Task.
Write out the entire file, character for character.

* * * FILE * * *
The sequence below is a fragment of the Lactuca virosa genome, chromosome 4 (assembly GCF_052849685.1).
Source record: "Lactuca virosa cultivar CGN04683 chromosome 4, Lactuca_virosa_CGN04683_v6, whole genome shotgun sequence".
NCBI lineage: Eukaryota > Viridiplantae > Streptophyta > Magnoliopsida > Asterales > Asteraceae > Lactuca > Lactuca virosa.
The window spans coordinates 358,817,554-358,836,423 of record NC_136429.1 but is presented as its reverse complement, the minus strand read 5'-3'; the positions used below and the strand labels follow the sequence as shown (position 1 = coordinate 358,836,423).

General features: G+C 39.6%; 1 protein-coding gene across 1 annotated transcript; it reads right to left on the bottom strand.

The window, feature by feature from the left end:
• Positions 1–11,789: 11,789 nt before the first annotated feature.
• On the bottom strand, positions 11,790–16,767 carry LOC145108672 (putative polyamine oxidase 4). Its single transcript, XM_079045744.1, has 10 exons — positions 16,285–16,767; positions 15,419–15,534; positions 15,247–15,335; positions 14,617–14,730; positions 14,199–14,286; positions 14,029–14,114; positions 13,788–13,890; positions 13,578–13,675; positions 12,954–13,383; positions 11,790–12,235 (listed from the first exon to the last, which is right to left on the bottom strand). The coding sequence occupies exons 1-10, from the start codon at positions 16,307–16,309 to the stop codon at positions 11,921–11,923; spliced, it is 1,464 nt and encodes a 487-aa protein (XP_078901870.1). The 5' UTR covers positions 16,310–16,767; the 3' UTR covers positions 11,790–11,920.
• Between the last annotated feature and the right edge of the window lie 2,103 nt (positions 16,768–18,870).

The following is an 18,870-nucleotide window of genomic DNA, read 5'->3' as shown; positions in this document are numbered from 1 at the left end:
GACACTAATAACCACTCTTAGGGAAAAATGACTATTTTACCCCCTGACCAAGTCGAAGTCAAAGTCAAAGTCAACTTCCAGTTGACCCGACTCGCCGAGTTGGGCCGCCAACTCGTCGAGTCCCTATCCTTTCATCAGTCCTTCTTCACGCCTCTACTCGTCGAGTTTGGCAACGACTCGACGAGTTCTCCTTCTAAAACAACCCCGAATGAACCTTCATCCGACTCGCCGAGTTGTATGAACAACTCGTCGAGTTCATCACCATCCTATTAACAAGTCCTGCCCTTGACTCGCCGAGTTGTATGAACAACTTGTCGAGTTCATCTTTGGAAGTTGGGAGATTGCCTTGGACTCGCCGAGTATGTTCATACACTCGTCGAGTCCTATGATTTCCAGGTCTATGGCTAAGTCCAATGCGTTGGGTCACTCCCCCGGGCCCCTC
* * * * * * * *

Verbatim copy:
The sequence below is a fragment of the Lactuca virosa genome, chromosome 4 (assembly GCF_052849685.1).
Source record: "Lactuca virosa cultivar CGN04683 chromosome 4, Lactuca_virosa_CGN04683_v6, whole genome shotgun sequence".
NCBI lineage: Eukaryota > Viridiplantae > Streptophyta > Magnoliopsida > Asterales > Asteraceae > Lactuca > Lactuca virosa.
The window spans coordinates 358,817,554-358,836,423 of record NC_136429.1 but is presented as its reverse complement, the minus strand read 5'-3'; the positions used below and the strand labels follow the sequence as shown (position 1 = coordinate 358,836,423).

General features: G+C 39.6%; 1 protein-coding gene across 1 annotated transcript; it reads right to left on the bottom strand.

The window, feature by feature from the left end:
• Positions 1–11,789: 11,789 nt before the first annotated feature.
• On the bottom strand, positions 11,790–16,767 carry LOC145108672 (putative polyamine oxidase 4). Its single transcript, XM_079045744.1, has 10 exons — positions 16,285–16,767; positions 15,419–15,534; positions 15,247–15,335; positions 14,617–14,730; positions 14,199–14,286; positions 14,029–14,114; positions 13,788–13,890; positions 13,578–13,675; positions 12,954–13,383; positions 11,790–12,235 (listed from the first exon to the last, which is right to left on the bottom strand). The coding sequence occupies exons 1-10, from the start codon at positions 16,307–16,309 to the stop codon at positions 11,921–11,923; spliced, it is 1,464 nt and encodes a 487-aa protein (XP_078901870.1). The 5' UTR covers positions 16,310–16,767; the 3' UTR covers positions 11,790–11,920.
• Between the last annotated feature and the right edge of the window lie 2,103 nt (positions 16,768–18,870).

The following is an 18,870-nucleotide window of genomic DNA, read 5'->3' as shown; positions in this document are numbered from 1 at the left end:
GACACTAATAACCACTCTTAGGGAAAAATGACTATTTTACCCCCTGACCAAGTCGAAGTCAAAGTCAAAGTCAACTTCCAGTTGACCCGACTCGCCGAGTTGGGCCGCCAACTCGTCGAGTCCCTATCCTTTCATCAGTCCTTCTTCACGCCTCTACTCGTCGAGTTTGGCAACGACTCGACGAGTTCTCCTTCTAAAACAACCCCGAATGAACCTTCATCCGACTCGCCGAGTTGTATGAACAACTCGTCGAGTTCATCACCATCCTATTAACAAGTCCTGCCCTTGACTCGCCGAGTTGTATGAACAACTTGTCGAGTTCATCTTTGGAAGTTGGGAGATTGCCTTGGACTCGCCGAGTATGTTCATACACTCGTCGAGTCCTATGATTTCCAGGTCTATGGCTAAGTCCAATGCGTTGGGTCACTCCCCCGGGCCCCTC